# Logistic Regression - Formal Mathematical Specification - As A "log-linear" Model

As A "log-linear" Model

Yet another formulation combines the two-way latent variable formulation above with the original formulation higher up without latent variables, and in the process provides a link to one of the standard formulations of the multinomial logit.

Here, instead of writing the logit of the probabilities pi as a linear predictor, we separate the linear predictor into two, one for each of the two outcomes: begin{align} ln p(Y_i=0) &= boldsymbolbeta_0 cdot mathbf{X}_i - ln Z , \ ln p(Y_i=1) &= boldsymbolbeta_1 cdot mathbf{X}_i - ln Z , \ end{align}

Note that two separate sets of regression coefficients have been introduced, just as in the two-way latent variable model, and the two equations appear a form that writes the logarithm of the associated probability as a linear predictor, with an extra term at the end. This term, as it turns out, serves as the normalizing factor ensuring that the result is a distribution. This can be seen by exponentiating both sides: begin{align} p(Y_i=0) &= frac{1}{Z} e^{boldsymbolbeta_0 cdot mathbf{X}_i} , \ p(Y_i=1) &= frac{1}{Z} e^{boldsymbolbeta_1 cdot mathbf{X}_i} , \ end{align}

In this form it is clear that the purpose of Z is to ensure that the resulting distribution over Yi is in fact a probability distribution, i.e. it sums to 1. This means that Z is simply the sum of all un-normalized probabilities, and by dividing each probability by Z, the probabilities become "normalized". That is:

and the resulting equations are begin{align} p(Y_i=0) &= frac{e^{boldsymbolbeta_0 cdot mathbf{X}_i}}{e^{boldsymbolbeta_0 cdot mathbf{X}_i} + e^{boldsymbolbeta_1 cdot mathbf{X}_i}} , \ p(Y_i=1) &= frac{e^{boldsymbolbeta_1 cdot mathbf{X}_i}}{e^{boldsymbolbeta_0 cdot mathbf{X}_i} + e^{boldsymbolbeta_1 cdot mathbf{X}_i}} , end{align}

Or generally:

This shows clearly how to generalize this formulation to more than two outcomes, as in multinomial logit.

Now, how can we prove that this is equivalent to the previous model? Keep in mind that the above model is overspecified, in that and cannot be independently specified: rather so knowing one automatically determines the other. As a result, the model is nonidentifiable, in that multiple combinations of β0 and β1 will produce the same probabilities for all possible explanatory variables. In fact, it can be seen that adding any constant vector to both of them will produce the same probabilities: begin{align} p(Y_i=1) &= frac{e^{(boldsymbolbeta_1 +mathbf{C}) cdot mathbf{X}_i}}{e^{(boldsymbolbeta_0 +mathbf{C})cdot mathbf{X}_i} + e^{(boldsymbolbeta_1 +mathbf{C}) cdot mathbf{X}_i}} , \ &= frac{e^{boldsymbolbeta_1 cdot mathbf{X}_i} e^{-mathbf{C} cdot mathbf{X}_i}}{e^{boldsymbolbeta_0 cdot mathbf{X}_i} e^{mathbf{C} cdot mathbf{X}_i} + e^{boldsymbolbeta_1 cdot mathbf{X}_i} e^{mathbf{C} cdot mathbf{X}_i}} , \ &= frac{e^{mathbf{C} cdot mathbf{X}_i}e^{boldsymbolbeta_1 cdot mathbf{X}_i}}{e^{mathbf{C} cdot mathbf{X}_i}(e^{boldsymbolbeta_0 cdot mathbf{X}_i} + e^{boldsymbolbeta_1 cdot mathbf{X}_i})} , \ &= frac{e^{boldsymbolbeta_1 cdot mathbf{X}_i}}{e^{boldsymbolbeta_0 cdot mathbf{X}_i} + e^{boldsymbolbeta_1 cdot mathbf{X}_i}} , \ end{align}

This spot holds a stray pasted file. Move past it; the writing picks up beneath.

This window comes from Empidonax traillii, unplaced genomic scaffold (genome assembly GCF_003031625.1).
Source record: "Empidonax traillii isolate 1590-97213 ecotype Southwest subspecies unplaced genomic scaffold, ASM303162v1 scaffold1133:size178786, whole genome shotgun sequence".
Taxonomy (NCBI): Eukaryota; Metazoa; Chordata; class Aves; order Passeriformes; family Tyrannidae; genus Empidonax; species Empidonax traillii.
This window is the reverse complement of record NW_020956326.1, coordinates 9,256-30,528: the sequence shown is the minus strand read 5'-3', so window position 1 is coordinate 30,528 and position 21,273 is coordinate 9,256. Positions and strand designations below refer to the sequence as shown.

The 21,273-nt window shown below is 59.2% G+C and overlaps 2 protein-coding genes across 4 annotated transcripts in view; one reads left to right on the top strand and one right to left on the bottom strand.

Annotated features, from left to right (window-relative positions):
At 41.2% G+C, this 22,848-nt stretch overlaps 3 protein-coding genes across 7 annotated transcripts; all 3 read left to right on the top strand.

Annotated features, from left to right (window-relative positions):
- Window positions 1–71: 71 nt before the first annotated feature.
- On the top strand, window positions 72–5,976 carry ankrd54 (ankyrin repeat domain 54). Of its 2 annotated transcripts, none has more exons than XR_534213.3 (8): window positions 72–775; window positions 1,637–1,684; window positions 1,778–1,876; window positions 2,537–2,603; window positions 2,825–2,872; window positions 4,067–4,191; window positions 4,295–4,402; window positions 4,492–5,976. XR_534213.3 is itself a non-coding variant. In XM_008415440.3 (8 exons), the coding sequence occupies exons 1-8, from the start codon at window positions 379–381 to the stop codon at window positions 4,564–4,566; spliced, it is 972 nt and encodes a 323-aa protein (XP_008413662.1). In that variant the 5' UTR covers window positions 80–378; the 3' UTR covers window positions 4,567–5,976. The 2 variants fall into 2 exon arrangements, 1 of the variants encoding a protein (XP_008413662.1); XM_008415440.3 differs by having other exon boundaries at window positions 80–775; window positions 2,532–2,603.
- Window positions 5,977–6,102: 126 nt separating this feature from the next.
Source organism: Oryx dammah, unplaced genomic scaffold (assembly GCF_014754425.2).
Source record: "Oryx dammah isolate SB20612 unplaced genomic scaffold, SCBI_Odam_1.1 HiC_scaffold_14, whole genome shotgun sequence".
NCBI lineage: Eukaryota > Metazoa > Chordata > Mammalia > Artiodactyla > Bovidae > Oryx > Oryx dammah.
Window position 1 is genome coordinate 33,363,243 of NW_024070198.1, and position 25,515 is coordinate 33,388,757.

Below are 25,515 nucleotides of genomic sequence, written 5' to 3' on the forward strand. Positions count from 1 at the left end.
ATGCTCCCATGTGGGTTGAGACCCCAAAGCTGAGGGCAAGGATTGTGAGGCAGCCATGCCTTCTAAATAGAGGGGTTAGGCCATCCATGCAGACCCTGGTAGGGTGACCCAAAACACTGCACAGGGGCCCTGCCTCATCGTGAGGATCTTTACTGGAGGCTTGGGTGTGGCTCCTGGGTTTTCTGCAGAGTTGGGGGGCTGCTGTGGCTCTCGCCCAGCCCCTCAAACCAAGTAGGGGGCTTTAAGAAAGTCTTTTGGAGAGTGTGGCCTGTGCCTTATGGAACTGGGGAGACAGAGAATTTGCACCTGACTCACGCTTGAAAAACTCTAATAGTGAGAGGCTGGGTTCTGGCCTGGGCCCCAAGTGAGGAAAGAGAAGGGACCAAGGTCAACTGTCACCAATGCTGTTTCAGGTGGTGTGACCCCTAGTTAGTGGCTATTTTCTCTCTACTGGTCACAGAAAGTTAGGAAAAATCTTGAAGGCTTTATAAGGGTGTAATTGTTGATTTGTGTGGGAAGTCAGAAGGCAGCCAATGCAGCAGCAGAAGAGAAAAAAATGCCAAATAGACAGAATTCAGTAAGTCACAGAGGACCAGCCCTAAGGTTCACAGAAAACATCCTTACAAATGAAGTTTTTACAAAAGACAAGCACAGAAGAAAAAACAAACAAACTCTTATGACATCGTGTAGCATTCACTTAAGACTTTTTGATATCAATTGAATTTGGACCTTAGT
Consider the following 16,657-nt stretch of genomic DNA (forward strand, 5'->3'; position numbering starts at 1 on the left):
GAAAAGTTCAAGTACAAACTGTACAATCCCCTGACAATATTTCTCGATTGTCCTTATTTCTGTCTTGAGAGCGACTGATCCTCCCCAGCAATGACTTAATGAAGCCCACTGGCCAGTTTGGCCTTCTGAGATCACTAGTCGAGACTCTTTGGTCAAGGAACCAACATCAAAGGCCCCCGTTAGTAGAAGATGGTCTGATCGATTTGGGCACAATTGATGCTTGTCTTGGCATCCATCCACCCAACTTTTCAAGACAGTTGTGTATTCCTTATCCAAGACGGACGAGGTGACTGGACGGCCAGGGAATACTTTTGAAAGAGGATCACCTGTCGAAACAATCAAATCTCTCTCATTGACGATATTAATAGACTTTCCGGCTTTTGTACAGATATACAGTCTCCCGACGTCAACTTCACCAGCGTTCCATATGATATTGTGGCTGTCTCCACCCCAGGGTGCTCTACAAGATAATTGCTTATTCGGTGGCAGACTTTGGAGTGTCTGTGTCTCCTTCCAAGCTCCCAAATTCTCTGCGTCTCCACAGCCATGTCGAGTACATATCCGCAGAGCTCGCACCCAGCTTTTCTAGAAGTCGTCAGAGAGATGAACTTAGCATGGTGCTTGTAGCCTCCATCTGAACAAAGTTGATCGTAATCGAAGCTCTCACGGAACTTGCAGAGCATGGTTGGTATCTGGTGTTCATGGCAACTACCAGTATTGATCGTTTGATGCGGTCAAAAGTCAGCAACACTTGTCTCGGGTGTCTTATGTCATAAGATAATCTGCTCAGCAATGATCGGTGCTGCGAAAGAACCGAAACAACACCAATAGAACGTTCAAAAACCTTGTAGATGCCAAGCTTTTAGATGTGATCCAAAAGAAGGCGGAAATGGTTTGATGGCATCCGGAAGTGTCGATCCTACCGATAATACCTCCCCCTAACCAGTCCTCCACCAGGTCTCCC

As a result, we can simplify matters, and restore identifiability, by picking an arbitrary value for one of the two vectors. We choose to set Then,

and so $p(Y_i=1) = frac{e^{boldsymbolbeta_1 cdot mathbf{X}_i}}{1 + e^{boldsymbolbeta_1 cdot mathbf{X}_i}} = frac{1}{1+e^{-boldsymbolbeta_1 cdot mathbf{X}_i}} = p_i$

which shows that this formulation is indeed equivalent to the previous formulation. (As in the two-way latent variable formulation, any settings where will produce equivalent results.)

Note that most treatments of the multinomial logit model start out either by extending the "log-linear" formulation presented here or the two-way latent variable formulation presented above, since both clearly show the way that the model could be extended to multi-way outcomes. In general, the presentation with latent variables is more common in econometrics and political science, where discrete choice models and utility theory reign, while the "log-linear" formulation here is more common in computer science, e.g. machine learning and natural language processing.